In addition to addressing the threats from Russia, those gathered will consider the security implications of China’s rise. NATO’s new strategy document will for the first time outline the alliance’s view on the challenges that Beijing poses to “our security, interests and values,” as Stoltenberg put it. Diplomats said the exact language to be used is still being debated.

In another first, the leaders of Australia, New Zealand, Korea and Japan will attend the summit. Also participating will be Sweden and Finland, close NATO partners who remained officially militarily nonaligned until Russia’s unprovoked invasion of Ukraine pushed them ever-closer to the alliance. Stockholm and Helsinki applied to join the alliance last month, only to have Turkey block the start of the accession process citing opposition to Sweden’s stance on Kurdish separatist groups.

Weeks of diplomacy have yet to resolve that standoff, though NATO officials and diplomats insist they are confident things will ultimately move forward. Swedish Prime Minister Magdalena Andersson, Finnish President Sauli Niinisto and Turkish President Recep Tayyip Erdogan will meet in Madrid, according to Finnish officials.

The summit will be closely watched not only for news on money and weapons to Ukraine, but as a sign of Western resolve as the war enters its fifth month.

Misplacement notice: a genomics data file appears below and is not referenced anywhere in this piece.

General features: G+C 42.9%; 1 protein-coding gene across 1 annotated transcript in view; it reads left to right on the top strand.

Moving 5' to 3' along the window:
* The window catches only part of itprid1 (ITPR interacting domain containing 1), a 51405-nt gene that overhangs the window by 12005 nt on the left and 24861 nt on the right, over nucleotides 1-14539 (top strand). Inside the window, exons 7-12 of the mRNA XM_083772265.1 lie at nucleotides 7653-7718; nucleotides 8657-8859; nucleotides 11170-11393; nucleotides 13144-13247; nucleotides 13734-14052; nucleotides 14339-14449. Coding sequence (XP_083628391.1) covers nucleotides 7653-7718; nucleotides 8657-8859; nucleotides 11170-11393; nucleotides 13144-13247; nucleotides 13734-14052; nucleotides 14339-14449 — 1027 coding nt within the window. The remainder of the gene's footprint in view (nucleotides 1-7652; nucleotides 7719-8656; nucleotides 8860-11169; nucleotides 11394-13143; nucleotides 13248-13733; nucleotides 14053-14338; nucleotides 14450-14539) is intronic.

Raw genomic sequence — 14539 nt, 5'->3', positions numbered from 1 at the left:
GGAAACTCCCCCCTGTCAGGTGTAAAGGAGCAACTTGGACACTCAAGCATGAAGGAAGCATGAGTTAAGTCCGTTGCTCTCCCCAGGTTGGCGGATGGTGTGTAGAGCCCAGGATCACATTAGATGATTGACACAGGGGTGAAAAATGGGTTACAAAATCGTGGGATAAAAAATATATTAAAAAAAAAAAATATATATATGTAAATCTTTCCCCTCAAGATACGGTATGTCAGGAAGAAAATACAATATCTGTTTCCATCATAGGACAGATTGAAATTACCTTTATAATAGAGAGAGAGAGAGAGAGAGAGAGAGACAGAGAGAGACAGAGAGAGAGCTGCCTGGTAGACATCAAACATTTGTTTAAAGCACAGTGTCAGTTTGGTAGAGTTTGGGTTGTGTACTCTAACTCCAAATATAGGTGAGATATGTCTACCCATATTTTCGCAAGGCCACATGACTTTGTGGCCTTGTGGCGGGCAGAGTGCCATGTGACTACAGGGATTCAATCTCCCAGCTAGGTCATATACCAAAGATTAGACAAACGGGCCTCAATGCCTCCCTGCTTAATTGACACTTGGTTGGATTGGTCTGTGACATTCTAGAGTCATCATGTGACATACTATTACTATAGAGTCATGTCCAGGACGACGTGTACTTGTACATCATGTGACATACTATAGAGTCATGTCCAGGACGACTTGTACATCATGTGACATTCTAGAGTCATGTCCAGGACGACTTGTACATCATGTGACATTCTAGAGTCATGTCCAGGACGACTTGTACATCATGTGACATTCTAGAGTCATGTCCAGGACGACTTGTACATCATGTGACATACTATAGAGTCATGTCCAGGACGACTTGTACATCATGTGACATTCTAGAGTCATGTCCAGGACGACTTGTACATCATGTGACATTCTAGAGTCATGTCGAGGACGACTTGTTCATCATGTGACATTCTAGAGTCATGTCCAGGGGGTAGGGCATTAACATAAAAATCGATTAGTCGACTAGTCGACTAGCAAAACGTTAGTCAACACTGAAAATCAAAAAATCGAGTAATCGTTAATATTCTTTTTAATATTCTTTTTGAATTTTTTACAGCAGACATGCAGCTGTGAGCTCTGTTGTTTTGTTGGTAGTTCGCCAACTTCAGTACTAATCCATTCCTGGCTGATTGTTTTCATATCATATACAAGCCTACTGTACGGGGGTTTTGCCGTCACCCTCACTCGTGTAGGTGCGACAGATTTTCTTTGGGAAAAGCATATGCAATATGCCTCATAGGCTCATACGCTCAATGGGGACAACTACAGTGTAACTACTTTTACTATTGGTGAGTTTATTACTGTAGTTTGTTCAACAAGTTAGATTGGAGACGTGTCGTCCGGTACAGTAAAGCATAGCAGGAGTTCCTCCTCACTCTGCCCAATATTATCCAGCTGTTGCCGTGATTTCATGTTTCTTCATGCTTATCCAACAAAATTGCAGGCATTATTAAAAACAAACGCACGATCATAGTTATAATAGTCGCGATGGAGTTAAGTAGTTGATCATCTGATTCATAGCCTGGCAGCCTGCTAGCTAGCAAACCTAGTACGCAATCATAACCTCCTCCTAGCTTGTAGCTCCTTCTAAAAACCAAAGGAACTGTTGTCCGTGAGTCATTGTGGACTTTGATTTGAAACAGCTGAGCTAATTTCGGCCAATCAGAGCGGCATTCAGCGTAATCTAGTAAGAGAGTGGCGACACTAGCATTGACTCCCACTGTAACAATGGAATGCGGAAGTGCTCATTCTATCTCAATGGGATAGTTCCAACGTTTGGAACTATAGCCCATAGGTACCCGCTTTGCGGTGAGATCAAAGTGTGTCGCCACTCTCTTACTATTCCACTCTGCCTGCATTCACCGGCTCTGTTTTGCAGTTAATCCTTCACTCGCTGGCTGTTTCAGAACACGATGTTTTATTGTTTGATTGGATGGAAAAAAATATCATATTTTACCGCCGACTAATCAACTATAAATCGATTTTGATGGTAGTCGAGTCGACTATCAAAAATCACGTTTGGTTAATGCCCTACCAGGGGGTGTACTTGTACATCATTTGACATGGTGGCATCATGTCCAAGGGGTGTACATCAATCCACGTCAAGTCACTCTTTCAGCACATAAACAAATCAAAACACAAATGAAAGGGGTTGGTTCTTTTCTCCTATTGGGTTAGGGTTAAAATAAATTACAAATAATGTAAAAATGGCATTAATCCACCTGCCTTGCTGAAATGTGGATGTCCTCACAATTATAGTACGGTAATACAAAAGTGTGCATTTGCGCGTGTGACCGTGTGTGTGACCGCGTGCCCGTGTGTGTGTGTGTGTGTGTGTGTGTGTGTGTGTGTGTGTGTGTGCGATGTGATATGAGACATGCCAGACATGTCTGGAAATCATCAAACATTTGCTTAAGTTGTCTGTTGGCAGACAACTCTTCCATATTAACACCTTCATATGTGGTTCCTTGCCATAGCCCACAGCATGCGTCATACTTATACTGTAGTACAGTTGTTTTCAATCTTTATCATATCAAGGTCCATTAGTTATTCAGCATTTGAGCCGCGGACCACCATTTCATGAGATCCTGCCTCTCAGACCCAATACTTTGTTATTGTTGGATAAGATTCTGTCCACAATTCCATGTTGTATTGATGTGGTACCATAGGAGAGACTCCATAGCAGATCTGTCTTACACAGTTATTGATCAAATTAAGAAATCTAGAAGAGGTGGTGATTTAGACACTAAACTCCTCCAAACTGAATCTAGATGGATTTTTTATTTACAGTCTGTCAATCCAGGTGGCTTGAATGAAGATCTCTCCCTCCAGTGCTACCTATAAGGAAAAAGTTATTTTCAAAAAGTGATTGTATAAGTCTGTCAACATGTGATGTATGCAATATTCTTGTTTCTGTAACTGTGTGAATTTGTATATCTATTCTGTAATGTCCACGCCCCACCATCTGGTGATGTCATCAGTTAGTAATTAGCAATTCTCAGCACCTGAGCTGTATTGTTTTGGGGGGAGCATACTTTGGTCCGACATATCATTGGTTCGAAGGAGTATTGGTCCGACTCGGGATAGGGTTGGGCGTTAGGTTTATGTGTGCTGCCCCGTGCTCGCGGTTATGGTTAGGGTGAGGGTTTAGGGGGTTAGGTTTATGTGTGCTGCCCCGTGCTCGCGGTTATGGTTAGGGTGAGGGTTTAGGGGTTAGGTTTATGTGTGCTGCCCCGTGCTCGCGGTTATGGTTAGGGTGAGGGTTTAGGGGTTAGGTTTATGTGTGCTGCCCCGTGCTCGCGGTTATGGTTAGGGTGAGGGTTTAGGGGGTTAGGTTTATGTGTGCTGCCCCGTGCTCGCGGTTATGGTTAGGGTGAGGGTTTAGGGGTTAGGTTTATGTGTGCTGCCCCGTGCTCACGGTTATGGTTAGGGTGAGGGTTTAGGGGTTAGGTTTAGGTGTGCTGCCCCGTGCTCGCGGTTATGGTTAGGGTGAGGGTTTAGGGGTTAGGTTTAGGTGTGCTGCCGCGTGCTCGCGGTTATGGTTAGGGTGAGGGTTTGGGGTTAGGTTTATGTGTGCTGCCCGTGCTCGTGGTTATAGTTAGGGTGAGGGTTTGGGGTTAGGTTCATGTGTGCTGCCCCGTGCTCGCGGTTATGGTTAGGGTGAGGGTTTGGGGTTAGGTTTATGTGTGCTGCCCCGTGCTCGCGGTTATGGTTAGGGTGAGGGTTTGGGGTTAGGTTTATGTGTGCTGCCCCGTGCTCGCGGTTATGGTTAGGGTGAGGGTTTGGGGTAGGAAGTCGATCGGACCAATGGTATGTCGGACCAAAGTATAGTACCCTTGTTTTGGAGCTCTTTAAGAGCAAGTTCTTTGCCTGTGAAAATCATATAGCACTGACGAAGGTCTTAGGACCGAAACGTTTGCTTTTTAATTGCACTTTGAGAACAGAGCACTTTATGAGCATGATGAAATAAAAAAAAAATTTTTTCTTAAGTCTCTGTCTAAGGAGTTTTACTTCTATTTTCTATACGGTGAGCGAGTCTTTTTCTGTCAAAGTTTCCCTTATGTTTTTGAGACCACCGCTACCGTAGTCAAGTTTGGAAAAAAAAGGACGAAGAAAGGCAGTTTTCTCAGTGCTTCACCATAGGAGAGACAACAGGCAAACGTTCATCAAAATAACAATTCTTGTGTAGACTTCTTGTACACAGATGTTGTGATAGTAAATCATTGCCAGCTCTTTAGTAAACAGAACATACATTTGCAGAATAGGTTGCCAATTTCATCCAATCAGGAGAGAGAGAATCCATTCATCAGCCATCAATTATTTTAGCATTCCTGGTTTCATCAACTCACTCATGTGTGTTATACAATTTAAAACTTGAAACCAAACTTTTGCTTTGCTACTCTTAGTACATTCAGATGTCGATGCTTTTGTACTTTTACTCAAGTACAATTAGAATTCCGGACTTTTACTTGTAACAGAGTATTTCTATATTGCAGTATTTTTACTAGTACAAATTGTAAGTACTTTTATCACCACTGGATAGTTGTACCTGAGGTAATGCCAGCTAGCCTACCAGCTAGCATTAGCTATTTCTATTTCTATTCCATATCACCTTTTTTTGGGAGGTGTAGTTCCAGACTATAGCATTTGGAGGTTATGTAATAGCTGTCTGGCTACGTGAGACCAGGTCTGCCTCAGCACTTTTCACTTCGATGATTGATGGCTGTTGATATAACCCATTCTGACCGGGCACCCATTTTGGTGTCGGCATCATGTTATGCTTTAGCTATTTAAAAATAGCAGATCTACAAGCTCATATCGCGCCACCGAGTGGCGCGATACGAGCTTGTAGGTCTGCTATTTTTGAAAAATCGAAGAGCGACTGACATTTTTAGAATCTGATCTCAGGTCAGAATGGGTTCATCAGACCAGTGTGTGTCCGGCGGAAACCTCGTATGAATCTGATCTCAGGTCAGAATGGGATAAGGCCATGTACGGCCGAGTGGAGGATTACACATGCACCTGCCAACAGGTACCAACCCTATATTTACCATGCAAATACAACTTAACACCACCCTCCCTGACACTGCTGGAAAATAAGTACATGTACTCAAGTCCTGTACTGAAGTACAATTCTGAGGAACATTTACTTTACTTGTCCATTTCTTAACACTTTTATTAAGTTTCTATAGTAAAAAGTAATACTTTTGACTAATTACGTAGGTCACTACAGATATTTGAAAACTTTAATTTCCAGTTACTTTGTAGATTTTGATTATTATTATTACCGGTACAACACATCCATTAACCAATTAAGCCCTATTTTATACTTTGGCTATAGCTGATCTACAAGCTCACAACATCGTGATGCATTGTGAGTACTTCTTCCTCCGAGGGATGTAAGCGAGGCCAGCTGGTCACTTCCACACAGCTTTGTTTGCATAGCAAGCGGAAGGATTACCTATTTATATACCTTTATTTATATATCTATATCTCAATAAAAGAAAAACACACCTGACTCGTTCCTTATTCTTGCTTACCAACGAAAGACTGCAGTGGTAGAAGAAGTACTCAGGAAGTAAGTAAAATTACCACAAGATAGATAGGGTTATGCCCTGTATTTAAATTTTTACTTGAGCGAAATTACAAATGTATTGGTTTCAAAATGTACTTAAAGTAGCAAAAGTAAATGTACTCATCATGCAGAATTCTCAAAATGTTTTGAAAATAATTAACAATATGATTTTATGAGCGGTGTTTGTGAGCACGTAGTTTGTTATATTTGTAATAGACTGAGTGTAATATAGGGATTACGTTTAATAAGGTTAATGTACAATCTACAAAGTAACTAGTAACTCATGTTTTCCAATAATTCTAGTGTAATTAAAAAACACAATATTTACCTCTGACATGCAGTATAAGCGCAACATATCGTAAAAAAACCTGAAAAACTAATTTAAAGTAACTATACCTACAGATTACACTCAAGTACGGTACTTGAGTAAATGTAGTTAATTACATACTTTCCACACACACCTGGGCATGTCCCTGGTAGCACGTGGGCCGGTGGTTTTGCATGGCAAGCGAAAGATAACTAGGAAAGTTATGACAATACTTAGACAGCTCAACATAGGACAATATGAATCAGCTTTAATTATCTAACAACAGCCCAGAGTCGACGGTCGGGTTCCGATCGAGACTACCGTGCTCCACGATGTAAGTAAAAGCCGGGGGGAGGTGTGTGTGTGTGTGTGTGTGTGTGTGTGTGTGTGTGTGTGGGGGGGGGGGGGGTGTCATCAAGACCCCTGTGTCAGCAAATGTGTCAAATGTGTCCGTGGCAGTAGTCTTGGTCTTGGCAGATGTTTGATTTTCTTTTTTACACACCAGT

Russia’s full-scale invasion has reinvigorated transatlantic ties in many ways, with the U.S. and European allies working closely on sanctions and military support for Ukraine. But with every passing month, key issues get more complicated. The question of if and how to pursue a peace deal, for instance, is becoming divisive within the alliance.

Retired U.S. Army Lt. Gen. Ben Hodges, a former commander of U.S. Army Europe, said NATO’s challenge is to show Russia that it has not lost momentum. “The Russians are just so confident that we cannot stay together, that we can’t sustain what we are doing through a long hot summer,” he said.

Because of this, Hodges added, allies are focused on sending a message to Russia that NATO has “an unmistakable commitment to making sure that Ukraine wins, not just survives.”

Florian Neuhof in Berlin and Rick Noack in Mittenwald contributed reporting.